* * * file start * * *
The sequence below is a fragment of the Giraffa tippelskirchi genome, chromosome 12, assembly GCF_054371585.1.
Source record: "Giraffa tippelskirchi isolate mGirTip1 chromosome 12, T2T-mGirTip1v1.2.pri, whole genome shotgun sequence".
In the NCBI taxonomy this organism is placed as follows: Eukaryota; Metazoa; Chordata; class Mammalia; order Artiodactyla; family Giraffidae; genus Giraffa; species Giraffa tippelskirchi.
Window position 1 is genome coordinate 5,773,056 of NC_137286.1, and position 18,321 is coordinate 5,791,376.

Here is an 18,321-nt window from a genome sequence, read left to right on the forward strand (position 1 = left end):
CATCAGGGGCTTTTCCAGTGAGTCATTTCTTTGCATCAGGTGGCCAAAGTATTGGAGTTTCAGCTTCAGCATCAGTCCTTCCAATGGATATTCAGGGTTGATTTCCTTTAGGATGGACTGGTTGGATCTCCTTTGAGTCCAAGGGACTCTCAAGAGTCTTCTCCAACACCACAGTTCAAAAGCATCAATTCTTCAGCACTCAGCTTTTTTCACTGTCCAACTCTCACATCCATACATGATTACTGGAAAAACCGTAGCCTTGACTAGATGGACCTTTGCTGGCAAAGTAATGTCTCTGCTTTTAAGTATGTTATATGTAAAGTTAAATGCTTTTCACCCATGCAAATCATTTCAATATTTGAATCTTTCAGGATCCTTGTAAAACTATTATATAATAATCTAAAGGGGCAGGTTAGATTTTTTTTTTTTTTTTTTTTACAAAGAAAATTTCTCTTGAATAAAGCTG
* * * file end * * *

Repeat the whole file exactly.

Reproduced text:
The sequence below is a fragment of the Giraffa tippelskirchi genome, chromosome 12, assembly GCF_054371585.1.
Source record: "Giraffa tippelskirchi isolate mGirTip1 chromosome 12, T2T-mGirTip1v1.2.pri, whole genome shotgun sequence".
In the NCBI taxonomy this organism is placed as follows: Eukaryota; Metazoa; Chordata; class Mammalia; order Artiodactyla; family Giraffidae; genus Giraffa; species Giraffa tippelskirchi.
Window position 1 is genome coordinate 5,773,056 of NC_137286.1, and position 18,321 is coordinate 5,791,376.

Here is an 18,321-nt window from a genome sequence, read left to right on the forward strand (position 1 = left end):
CATCAGGGGCTTTTCCAGTGAGTCATTTCTTTGCATCAGGTGGCCAAAGTATTGGAGTTTCAGCTTCAGCATCAGTCCTTCCAATGGATATTCAGGGTTGATTTCCTTTAGGATGGACTGGTTGGATCTCCTTTGAGTCCAAGGGACTCTCAAGAGTCTTCTCCAACACCACAGTTCAAAAGCATCAATTCTTCAGCACTCAGCTTTTTTCACTGTCCAACTCTCACATCCATACATGATTACTGGAAAAACCGTAGCCTTGACTAGATGGACCTTTGCTGGCAAAGTAATGTCTCTGCTTTTAAGTATGTTATATGTAAAGTTAAATGCTTTTCACCCATGCAAATCATTTCAATATTTGAATCTTTCAGGATCCTTGTAAAACTATTATATAATAATCTAAAGGGGCAGGTTAGATTTTTTTTTTTTTTTTTTTTACAAAGAAAATTTCTCTTGAATAAAGCTG